Essays on Risk Assessment of Fire Outbreaks in Accommodation Centre Case Study

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The paper “ Risk Assessment of Fire Outbreaks in Accommodation Centre” is a thoughtful example of the case study on management. Risk assessment involves the determination of the value of what may facilitate the occurrence of injury or harm to persons in a specified workplace or grouping place to evaluate whether enough measures have been put in place to alleviate the occurrence of the harm or whether more precautions are required to prevent the occurrence of an injury (Kemshall & Pritchard, 1996). Risk assessment ensures that nobody gets injured or ill. It is the requirement of the law for risk assessment to be undertaken in any workplace.

This ensures that ill health and accidents resulting from workplace poor conditions do not occur. Risk assessment involves five steps. The first step is the identification of the hazard. This involves the identification of anything at the workplace that has the potential of causing harm. During the identification process, one is expected to concentrate on hazards that are more significant which may cause pronounced harm (Kemshall & Pritchard, 1996). To be able to identify the hazards which are more significant, all those involved in the workplace should be consulted.

For instance in a school setting the students, teachers, the management and the support staff should be consulted in order to identify the cause of saying fire outbreaks in the school (Health and Safety Executive, 2010). The second step is the identification of the person(s) who are at risk of being harmed. This may include saying the school community (students, teachers, management, and support staff) or members of the public who may be involved in fire extinguishing in the school setting. The third step in risk assessment is an evaluation of the risks and the measures that are in place to prevent the occurrence of the risk (HM Fire Service Inspectorate, 2007).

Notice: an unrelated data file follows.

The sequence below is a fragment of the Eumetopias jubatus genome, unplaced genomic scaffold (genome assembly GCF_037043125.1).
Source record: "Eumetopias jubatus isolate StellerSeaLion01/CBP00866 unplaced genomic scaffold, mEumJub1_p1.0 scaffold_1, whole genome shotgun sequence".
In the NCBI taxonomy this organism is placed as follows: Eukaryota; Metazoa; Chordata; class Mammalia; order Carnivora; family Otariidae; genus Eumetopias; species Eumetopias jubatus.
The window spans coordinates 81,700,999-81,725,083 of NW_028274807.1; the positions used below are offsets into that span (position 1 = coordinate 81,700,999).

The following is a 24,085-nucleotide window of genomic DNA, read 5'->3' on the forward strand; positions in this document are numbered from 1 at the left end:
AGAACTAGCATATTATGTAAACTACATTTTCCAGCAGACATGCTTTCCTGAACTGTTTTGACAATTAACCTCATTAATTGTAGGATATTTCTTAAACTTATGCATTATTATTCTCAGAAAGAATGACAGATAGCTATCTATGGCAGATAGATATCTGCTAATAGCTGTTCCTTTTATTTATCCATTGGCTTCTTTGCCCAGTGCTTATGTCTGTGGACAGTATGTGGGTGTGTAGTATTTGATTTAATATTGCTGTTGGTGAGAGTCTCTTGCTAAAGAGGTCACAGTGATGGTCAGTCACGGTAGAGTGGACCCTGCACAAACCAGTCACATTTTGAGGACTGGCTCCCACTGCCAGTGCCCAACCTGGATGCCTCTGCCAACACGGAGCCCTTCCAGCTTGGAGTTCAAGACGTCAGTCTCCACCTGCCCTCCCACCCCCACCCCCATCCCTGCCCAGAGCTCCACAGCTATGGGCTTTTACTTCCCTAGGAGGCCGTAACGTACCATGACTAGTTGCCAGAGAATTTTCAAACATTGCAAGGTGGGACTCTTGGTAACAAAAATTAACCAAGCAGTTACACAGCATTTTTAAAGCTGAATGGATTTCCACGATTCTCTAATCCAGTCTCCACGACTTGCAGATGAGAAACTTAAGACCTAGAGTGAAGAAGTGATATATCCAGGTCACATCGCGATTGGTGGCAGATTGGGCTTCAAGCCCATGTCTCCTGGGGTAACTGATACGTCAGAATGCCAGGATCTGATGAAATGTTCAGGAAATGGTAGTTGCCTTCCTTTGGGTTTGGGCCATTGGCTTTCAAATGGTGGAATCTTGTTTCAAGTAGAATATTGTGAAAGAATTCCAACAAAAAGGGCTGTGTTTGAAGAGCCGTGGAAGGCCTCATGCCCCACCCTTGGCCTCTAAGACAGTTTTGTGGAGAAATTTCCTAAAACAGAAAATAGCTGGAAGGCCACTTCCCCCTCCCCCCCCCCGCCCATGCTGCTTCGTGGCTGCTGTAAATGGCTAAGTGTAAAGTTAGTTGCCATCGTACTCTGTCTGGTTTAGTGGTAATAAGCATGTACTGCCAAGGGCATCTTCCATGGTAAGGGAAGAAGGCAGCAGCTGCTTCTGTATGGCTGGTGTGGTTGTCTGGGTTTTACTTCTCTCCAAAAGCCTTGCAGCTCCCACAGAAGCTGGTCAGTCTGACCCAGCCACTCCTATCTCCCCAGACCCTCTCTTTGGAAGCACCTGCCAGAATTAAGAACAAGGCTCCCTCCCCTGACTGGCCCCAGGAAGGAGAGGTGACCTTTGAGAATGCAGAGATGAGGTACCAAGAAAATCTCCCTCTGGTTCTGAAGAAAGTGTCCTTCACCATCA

It is important to consider the likelihood of each hazard causing harm. This helps in determining the necessity of additional risk reduction measures. During the risk assessment, some risks may still remain and hence its significance should be assessed and decided upon.

Reference

Cote, A. 2003. Organizing for Fire and Rescue Services. London: Jones & Bartlett Learning.

Health and Safety Executive. 2010. Health & safety legislation. Available at http://libweb.anglia.ac.uk/referencing/harvard.htm?harvard_id=63#63 [Accessed 3 June 2010]

HM Fire Service Inspectorate. 2007. Fire and Rescue Service manual: Vol. 2: Fire service operations, Incidents involving rescue from road vehicles, Volume 2. London: The Stationery Office.

House of Commons Defence Committee. 2009. Defence Contribution to UK National Security and Resilience. London: The Stationery Office.

Kemshall, H. & Pritchard, J. 1996. Good practice in risk assessment and risk management, Volume 1, 5th Ed. London: Jessica Kingsley Publishers.

Lancashire Fire and Rescue Service. 2010. Risk Management Plan 2008/11. Available at http://www.lancsfire.gov.uk/IRMP/rmp2008-11.asp [Accessed 3 June 2010]

Office of Public Sector Information (OPSi). 2010. Fire and Rescue Services Act 2004. Available at http://www.opsi.gov.uk/acts/acts2004/ukpga_20040021_en_1 [Accessed 3 June 2010]

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